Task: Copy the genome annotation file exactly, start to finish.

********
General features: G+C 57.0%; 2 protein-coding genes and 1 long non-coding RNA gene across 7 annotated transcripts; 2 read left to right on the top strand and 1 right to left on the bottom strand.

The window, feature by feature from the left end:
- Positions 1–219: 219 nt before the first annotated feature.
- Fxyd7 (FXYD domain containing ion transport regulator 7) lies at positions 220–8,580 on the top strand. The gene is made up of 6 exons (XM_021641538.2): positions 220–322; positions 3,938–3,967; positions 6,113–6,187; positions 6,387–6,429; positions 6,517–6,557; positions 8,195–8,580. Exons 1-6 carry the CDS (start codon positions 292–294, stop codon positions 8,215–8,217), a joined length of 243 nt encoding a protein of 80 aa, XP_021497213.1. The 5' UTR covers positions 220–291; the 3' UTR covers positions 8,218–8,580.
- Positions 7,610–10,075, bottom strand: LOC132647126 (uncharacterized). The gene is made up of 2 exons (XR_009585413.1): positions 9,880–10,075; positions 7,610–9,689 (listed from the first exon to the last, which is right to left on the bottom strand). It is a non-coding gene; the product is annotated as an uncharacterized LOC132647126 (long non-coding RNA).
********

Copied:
General features: G+C 57.0%; 2 protein-coding genes and 1 long non-coding RNA gene across 7 annotated transcripts; 2 read left to right on the top strand and 1 right to left on the bottom strand.

The window, feature by feature from the left end:
- Positions 1–219: 219 nt before the first annotated feature.
- Fxyd7 (FXYD domain containing ion transport regulator 7) lies at positions 220–8,580 on the top strand. The gene is made up of 6 exons (XM_021641538.2): positions 220–322; positions 3,938–3,967; positions 6,113–6,187; positions 6,387–6,429; positions 6,517–6,557; positions 8,195–8,580. Exons 1-6 carry the CDS (start codon positions 292–294, stop codon positions 8,215–8,217), a joined length of 243 nt encoding a protein of 80 aa, XP_021497213.1. The 5' UTR covers positions 220–291; the 3' UTR covers positions 8,218–8,580.
- Positions 7,610–10,075, bottom strand: LOC132647126 (uncharacterized). The gene is made up of 2 exons (XR_009585413.1): positions 9,880–10,075; positions 7,610–9,689 (listed from the first exon to the last, which is right to left on the bottom strand). It is a non-coding gene; the product is annotated as an uncharacterized LOC132647126 (long non-coding RNA).